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The gaff yoke is a little different to the boom yoke because of the angle of the gaff to the mast so I started the same way as the boom yoke but carved/sanded away most of the mahogany to get tapered sides to which I added the arms of the yoke in the same way I did on Miss Caroline. I'm really unsure of leathering these pieces due to their size. I may have to omit that detail but I'll give it some thought first.

 

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Well there has been lots of destructive storms and heavy rain now and while the fires have reduced in number and ferocity some are still going!

 

Onto the build

 

I've finished the rudder/tiller now using blocks I had left over from the schooner project, they're wood instead of tufnol but if I could have used wooden blocks on the real thing I would have, the spending had to have some limits.

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I almost don't dare to say this (it could sound like desperately looking for a fly in the soup): the rope for the rudder halliard looks a bit soft, meaning that it could be twisted a bit tighter in order to keep with the quality of the rest of the model ...

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Now onto the shrouds and stay. I've been able to find affordable 1mm stainless wire so I've decided that if I can get the turnbuckles made I'll go with authentic, if not I'll go old school with rigging cord and dead eyes.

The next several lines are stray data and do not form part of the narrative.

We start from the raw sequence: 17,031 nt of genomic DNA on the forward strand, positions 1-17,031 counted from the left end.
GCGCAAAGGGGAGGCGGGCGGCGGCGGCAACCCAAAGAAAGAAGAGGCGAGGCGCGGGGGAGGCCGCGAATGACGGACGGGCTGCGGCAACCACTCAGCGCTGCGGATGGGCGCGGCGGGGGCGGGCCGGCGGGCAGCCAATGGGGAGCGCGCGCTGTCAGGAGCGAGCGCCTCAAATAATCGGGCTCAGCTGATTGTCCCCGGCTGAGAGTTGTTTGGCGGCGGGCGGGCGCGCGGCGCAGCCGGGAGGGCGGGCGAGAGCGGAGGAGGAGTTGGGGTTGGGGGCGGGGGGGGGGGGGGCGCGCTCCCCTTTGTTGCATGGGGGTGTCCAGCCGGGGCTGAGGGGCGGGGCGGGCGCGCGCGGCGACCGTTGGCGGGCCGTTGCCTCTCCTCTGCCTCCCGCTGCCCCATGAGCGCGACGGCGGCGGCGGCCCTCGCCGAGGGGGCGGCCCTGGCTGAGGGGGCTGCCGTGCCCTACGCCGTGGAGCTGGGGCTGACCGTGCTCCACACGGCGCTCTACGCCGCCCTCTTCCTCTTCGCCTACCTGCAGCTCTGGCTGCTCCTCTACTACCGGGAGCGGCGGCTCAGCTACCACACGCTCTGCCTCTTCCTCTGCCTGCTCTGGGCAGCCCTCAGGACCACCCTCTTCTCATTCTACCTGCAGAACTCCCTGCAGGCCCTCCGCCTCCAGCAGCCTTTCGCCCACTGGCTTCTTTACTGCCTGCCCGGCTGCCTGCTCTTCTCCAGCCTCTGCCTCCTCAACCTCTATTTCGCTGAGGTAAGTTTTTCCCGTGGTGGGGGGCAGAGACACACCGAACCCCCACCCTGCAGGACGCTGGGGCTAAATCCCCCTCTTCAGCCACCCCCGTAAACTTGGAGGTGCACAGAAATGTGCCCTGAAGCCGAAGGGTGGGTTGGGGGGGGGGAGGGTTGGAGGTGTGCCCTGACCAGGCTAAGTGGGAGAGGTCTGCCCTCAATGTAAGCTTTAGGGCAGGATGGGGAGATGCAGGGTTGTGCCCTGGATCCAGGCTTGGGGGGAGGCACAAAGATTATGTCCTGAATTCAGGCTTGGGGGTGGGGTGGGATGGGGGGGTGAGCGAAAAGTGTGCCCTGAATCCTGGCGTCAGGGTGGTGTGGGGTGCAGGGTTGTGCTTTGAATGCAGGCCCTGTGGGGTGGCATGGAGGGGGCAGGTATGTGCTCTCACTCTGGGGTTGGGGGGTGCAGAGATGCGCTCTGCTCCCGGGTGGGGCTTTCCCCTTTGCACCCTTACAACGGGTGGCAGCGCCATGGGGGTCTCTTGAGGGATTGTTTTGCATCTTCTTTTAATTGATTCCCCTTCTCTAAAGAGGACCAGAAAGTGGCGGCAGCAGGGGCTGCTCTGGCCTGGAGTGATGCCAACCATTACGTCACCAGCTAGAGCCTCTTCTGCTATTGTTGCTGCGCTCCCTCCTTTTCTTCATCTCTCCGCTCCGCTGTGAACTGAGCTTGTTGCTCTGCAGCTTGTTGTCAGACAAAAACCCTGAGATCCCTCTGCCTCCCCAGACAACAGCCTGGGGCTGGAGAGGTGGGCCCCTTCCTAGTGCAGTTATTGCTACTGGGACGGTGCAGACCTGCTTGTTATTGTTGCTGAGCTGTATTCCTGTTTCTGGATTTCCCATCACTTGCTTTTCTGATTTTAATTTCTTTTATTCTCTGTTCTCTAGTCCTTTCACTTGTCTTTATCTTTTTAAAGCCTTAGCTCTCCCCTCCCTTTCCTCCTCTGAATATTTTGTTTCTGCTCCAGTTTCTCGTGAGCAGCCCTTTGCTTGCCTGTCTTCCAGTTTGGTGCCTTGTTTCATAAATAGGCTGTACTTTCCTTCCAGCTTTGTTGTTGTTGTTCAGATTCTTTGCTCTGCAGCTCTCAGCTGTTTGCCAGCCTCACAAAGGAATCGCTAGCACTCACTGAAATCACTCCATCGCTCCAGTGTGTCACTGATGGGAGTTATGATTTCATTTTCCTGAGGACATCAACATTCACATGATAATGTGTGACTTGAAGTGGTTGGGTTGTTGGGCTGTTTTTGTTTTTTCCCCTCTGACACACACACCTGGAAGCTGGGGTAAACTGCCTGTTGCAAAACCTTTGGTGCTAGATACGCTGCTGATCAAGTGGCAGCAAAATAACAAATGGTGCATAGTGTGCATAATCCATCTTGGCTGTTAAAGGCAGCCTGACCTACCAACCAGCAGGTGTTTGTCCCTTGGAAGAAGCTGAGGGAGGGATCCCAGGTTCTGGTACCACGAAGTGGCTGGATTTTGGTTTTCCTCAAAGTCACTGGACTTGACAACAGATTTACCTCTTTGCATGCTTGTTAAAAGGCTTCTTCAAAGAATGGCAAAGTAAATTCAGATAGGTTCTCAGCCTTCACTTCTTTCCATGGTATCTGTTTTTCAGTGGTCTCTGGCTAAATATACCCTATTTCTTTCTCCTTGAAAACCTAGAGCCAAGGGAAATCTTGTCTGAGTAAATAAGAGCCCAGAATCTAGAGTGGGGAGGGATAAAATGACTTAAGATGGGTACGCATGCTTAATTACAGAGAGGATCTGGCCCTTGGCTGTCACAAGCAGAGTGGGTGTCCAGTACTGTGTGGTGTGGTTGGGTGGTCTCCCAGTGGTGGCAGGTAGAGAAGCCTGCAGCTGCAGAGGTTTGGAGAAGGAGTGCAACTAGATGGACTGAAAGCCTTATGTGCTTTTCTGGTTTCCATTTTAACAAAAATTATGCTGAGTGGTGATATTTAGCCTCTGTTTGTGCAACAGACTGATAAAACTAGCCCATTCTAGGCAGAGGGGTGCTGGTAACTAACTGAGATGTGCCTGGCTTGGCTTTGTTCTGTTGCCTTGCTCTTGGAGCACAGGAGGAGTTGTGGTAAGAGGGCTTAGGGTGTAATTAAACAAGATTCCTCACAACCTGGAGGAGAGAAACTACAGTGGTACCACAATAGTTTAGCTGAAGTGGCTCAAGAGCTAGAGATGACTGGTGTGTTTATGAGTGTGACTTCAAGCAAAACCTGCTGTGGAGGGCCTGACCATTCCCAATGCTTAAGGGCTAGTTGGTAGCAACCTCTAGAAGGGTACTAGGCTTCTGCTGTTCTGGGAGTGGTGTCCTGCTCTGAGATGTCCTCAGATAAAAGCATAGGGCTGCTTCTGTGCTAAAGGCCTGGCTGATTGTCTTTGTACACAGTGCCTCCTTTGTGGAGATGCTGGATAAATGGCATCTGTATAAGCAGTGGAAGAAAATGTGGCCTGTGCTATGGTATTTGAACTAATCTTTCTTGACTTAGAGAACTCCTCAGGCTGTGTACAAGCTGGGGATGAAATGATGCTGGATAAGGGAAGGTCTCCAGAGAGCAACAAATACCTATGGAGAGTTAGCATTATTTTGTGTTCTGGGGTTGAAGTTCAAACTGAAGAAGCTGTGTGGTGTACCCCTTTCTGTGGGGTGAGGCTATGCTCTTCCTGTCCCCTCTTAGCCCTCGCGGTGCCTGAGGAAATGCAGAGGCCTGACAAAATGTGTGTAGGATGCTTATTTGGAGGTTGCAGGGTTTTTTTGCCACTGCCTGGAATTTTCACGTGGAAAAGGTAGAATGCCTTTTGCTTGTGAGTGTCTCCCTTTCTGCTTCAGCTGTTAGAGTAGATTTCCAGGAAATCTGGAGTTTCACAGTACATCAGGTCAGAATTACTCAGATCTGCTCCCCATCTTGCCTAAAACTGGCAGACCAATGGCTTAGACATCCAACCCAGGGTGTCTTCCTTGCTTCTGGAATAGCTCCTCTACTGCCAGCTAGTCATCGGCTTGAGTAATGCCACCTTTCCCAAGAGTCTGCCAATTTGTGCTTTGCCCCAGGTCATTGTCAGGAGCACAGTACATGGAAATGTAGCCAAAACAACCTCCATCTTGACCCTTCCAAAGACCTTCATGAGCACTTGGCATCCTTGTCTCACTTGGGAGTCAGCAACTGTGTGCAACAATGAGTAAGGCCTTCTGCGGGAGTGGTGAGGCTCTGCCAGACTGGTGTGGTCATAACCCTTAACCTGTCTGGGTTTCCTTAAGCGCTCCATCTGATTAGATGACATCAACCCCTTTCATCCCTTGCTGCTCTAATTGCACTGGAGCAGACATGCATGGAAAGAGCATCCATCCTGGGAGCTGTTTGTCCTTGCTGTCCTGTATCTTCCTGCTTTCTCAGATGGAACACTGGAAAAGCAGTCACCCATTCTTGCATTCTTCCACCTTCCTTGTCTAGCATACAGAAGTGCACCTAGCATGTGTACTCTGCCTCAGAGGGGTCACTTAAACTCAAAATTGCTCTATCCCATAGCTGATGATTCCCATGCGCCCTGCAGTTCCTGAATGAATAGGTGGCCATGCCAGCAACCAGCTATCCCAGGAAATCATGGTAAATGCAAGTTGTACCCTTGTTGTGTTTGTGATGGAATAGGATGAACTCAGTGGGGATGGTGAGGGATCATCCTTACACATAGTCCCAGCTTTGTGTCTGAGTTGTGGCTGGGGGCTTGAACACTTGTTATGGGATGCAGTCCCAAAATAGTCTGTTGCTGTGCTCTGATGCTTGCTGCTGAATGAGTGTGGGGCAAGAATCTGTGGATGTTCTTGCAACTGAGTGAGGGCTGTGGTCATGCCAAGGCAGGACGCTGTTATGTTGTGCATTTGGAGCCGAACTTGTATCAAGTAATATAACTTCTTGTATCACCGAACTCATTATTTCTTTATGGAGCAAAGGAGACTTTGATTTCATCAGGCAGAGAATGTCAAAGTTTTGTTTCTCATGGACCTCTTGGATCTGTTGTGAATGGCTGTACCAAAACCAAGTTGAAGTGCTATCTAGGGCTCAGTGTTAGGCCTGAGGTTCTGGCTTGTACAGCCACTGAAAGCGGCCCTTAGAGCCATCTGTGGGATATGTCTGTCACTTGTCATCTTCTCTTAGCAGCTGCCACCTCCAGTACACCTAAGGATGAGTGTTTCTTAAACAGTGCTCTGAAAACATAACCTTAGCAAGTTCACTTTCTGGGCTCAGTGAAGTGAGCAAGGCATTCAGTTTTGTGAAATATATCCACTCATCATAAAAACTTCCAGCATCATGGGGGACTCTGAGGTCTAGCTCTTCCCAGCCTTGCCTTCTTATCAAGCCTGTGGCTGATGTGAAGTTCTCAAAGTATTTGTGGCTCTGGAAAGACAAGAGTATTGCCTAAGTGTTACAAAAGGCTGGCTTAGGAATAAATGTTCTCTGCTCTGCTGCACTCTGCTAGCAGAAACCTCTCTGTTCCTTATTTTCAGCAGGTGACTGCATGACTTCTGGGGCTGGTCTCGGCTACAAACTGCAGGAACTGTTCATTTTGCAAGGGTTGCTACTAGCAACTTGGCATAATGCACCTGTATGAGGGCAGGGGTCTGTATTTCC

First parts to make were the bodies of the turnbuckles and while turning 2mm diameter items between centres isn't an issue, the tailstock chuck (2MT) won't hold a 1mm brill bit to drill the through holes in the bodies for the screw ends so I had to turn the three bodies and part them off then place the mill chuck (3MT) in the headstock to hold the fitting while just starting a 1.6mm centre drill into each end and then I had to hold each of the bodies in the tailstock chuck and drill them with the 1mm drill in the headstock chuck which will hold it. 

 

I'll put some thought into how I'm going to make the screw ends and now that I have the 6 sided collet block I can make some little fake lock nuts and then work out whether I'll solder them together or use CA